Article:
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What other fields of law should I look into if I want to become an immigration lawyer

#lawyer #Immigration law #law-school #law

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Desiree’s Answer

Hey Juliana - Let me give you an over view, in case it's helpful in refining your question. All U.S. lawyers have to have an undergraduate/Bachelor's degree (typically, 4 years at college/university) AND a Juris Doctor (also known as a "JD" or law degree) from an accredited Law School (typically, 3 years at law school). Yeah, that's 7 years more after high school! If you want to be an immigration lawyer, you don't have to look into any other fields of law, but you will need your JD.

The JD will require certain courses (Civil Procedure, Criminal Law, Torts, Constitutional Law, Contracts, Property, etc.) and allow students to select certain elective course (e.g., Family Law, Immigration Law, Environmental Law). If you are interested in Immigration Law, you would take all the required course and then select electives that focus on Immigration Law. Some law schools may offer special courses of study in immigration law, too -- see UC Davis https://law.ucdavis.edu/academics/certificates/immigration-law-certificate.html and New England Law https://www.nesl.edu/academics-faculty/certificates/immigration-law for example (there are many others - you can research this on-line). And many law schools offer Immigration Law Clinics, where you can practice law as a law student under the direction of admitted attorneys (real clients!) -- see Harvard Law https://hls.harvard.edu/dept/clinical/clinics/harvard-immigration-and-refugee-clinical-program/ and UMass https://www.umassd.edu/law/clinics/immigration-law/ (again, you can research this on-line).

Long story short: the required course for a JD will give you plenty of exposure to other fields of law, and you can use the elective courses and/or clinics to narrow your focus on immigration (or anything else that may have your focus ~7 years down the road!).


Desiree recommends the following next steps:

Research Law School required course curriculum.
Research Law Schools known for their Immigration law, Immigratiom law clinics, and/or Immigration law certificate programs.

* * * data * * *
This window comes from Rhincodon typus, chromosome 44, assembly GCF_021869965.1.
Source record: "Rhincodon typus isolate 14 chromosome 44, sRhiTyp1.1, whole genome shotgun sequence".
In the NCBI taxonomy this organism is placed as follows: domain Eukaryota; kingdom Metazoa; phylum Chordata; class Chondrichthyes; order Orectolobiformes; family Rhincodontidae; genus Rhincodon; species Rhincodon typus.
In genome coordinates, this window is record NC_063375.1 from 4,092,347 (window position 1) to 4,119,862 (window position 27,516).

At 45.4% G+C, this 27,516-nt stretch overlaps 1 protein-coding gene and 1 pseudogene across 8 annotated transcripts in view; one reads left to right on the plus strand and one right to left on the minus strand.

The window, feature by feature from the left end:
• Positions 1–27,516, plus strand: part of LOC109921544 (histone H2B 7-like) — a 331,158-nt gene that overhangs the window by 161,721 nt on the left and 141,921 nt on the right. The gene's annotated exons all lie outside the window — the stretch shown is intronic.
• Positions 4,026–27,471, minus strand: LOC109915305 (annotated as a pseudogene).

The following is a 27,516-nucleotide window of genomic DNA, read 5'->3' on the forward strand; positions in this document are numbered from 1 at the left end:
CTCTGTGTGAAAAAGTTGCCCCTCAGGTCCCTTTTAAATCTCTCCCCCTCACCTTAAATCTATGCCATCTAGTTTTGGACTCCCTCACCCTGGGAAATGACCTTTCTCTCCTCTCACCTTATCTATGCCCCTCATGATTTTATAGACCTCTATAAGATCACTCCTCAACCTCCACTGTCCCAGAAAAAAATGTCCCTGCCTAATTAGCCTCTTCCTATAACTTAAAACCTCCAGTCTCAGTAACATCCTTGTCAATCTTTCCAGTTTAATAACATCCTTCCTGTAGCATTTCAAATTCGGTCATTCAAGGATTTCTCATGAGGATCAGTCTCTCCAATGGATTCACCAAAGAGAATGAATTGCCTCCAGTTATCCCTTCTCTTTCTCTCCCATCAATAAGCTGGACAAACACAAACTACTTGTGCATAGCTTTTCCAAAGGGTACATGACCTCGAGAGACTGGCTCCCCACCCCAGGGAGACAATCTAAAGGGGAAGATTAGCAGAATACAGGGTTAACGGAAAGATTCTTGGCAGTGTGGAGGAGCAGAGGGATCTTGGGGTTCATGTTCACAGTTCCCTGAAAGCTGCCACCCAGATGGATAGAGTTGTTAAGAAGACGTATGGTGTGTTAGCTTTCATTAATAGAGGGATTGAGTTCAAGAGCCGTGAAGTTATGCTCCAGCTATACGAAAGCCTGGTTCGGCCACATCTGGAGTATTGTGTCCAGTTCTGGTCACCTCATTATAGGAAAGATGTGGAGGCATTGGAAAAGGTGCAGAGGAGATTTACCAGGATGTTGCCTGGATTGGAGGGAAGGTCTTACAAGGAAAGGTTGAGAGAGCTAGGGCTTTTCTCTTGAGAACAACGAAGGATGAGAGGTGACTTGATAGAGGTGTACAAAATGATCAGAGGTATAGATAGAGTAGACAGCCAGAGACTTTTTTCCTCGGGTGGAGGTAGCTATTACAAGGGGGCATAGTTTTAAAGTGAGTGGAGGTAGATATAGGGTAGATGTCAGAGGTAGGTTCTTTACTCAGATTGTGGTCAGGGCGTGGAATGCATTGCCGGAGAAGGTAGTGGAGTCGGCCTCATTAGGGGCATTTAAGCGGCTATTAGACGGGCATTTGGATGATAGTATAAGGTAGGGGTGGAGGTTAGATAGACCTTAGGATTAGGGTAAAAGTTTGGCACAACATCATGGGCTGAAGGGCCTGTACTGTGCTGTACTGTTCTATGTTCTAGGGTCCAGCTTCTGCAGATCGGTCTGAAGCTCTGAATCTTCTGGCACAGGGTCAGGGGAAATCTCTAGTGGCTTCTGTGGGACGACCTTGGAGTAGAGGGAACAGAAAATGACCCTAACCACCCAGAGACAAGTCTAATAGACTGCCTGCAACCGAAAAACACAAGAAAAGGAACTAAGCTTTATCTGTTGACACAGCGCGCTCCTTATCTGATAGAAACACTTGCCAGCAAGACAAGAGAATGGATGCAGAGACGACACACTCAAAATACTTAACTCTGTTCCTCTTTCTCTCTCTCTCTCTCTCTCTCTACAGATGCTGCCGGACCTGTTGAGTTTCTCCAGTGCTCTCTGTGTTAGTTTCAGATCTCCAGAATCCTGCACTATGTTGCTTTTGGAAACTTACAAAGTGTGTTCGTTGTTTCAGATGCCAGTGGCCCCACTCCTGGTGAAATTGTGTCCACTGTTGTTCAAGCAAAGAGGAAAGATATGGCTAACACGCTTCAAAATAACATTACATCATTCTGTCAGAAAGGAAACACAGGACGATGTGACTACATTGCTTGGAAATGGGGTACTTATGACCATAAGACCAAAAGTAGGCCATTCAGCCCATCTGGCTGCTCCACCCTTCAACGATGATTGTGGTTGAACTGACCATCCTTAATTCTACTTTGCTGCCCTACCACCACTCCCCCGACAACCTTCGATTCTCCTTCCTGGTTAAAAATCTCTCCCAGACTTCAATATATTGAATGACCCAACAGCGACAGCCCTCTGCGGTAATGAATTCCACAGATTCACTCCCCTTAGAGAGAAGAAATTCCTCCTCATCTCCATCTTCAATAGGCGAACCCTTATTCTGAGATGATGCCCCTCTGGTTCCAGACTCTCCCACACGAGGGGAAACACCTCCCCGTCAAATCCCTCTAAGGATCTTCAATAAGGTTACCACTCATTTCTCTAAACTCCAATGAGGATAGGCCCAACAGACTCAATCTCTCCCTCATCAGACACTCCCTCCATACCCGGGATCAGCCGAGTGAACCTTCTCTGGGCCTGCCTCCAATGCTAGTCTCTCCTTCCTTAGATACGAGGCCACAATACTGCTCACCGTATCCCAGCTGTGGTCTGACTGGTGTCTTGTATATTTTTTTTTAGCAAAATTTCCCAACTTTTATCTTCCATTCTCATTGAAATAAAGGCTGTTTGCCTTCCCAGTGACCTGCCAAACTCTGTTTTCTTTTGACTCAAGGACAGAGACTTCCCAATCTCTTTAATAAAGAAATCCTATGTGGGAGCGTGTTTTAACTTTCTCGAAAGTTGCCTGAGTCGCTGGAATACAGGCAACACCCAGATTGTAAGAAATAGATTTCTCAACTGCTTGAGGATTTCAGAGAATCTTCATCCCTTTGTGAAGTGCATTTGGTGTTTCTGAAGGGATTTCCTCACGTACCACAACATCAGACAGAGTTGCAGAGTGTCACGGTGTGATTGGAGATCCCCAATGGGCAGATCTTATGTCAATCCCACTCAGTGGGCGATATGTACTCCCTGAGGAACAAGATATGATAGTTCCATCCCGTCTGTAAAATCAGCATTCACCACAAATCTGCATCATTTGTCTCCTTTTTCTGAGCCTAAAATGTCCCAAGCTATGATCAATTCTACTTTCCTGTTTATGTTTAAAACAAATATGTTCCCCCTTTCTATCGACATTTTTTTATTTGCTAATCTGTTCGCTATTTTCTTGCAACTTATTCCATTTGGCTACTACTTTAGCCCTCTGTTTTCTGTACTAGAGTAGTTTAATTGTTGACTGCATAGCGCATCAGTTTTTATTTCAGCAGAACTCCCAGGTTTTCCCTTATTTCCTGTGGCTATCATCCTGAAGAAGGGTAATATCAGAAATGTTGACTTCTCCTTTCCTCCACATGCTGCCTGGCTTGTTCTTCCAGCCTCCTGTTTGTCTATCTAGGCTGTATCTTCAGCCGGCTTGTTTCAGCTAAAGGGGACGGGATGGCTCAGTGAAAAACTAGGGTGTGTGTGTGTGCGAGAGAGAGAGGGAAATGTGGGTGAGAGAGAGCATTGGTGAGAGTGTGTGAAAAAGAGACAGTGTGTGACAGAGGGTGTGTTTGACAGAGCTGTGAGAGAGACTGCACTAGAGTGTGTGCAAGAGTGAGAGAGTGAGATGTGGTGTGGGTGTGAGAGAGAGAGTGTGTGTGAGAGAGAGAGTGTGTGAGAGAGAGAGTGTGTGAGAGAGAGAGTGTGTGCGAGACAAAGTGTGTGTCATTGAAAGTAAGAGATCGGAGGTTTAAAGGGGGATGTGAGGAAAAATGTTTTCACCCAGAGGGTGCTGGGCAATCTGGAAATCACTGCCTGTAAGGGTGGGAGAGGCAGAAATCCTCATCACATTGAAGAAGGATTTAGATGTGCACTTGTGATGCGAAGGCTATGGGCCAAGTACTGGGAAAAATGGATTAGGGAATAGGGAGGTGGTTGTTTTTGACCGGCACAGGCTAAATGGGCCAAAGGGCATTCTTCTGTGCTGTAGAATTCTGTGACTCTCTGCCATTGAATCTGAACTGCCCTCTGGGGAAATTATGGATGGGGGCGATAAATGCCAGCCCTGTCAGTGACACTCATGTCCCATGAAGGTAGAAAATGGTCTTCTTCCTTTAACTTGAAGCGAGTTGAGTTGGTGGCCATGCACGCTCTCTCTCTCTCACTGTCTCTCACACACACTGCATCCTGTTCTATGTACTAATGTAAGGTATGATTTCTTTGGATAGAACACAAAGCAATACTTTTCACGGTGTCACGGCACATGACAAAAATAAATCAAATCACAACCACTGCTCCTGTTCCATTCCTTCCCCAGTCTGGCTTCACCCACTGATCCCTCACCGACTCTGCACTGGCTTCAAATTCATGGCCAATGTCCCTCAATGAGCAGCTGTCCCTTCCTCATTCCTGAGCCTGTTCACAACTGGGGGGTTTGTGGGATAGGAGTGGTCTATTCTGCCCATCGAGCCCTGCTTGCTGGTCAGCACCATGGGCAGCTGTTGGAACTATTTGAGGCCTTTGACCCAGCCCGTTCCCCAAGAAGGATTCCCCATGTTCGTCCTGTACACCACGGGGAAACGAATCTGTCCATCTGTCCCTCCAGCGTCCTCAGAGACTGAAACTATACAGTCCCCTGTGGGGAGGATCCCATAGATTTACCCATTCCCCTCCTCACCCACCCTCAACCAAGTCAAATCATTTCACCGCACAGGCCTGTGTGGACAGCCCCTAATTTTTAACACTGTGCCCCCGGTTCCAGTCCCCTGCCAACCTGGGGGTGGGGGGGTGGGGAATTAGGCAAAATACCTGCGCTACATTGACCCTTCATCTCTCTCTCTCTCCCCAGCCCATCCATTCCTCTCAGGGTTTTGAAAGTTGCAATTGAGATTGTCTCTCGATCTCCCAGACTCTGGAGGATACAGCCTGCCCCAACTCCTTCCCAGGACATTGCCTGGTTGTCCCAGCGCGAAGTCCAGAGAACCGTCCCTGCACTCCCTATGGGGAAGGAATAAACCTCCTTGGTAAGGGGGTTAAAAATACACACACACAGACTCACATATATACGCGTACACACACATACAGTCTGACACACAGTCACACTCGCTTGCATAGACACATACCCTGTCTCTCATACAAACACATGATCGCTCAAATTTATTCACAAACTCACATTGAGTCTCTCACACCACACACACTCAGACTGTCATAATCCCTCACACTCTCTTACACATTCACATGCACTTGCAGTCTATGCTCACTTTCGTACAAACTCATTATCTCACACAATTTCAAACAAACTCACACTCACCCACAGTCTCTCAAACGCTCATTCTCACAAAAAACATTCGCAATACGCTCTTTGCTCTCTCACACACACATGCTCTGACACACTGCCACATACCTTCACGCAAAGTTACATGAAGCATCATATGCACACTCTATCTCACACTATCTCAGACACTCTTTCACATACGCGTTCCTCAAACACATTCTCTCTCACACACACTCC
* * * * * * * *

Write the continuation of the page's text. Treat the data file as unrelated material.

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Allyson’s Answer

Since Desiree's answer is so comprehensive, I will just add some perspective on the undergraduate degree focus. Public Administration, Public Affairs, Political Science and Government.

Here is some other good information I found on collegevine.com: https://blog.collegevine.com/10-best-undergraduate-majors-for-law-school/
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Jill’s Answer

Liked the answers above. Please check out Univ. of San Francisco School of Law- it has a decades old tradition of community immigration law support from law students. Founding father is Prof. Bill Hing. He has been doing this work forever, perhaps you can start to follow his work with the law school clinic he founded.
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Job’s Answer

You want to study civil rights, immigration law and administrative law. Civil rights issues are a good point to fight for immigrants. Administrative law is about how federal agencies work and how to limit their ability to harm your client. I would also learn criminal law since the government likes to charge people illegally and legally entering the country with charges which makes it easier to deport them.
I would also look for a non-profit organization that assists immigrants in their immigration cases and work there as much as you can. You will learn the issues and how to deal with them from actually working with them.
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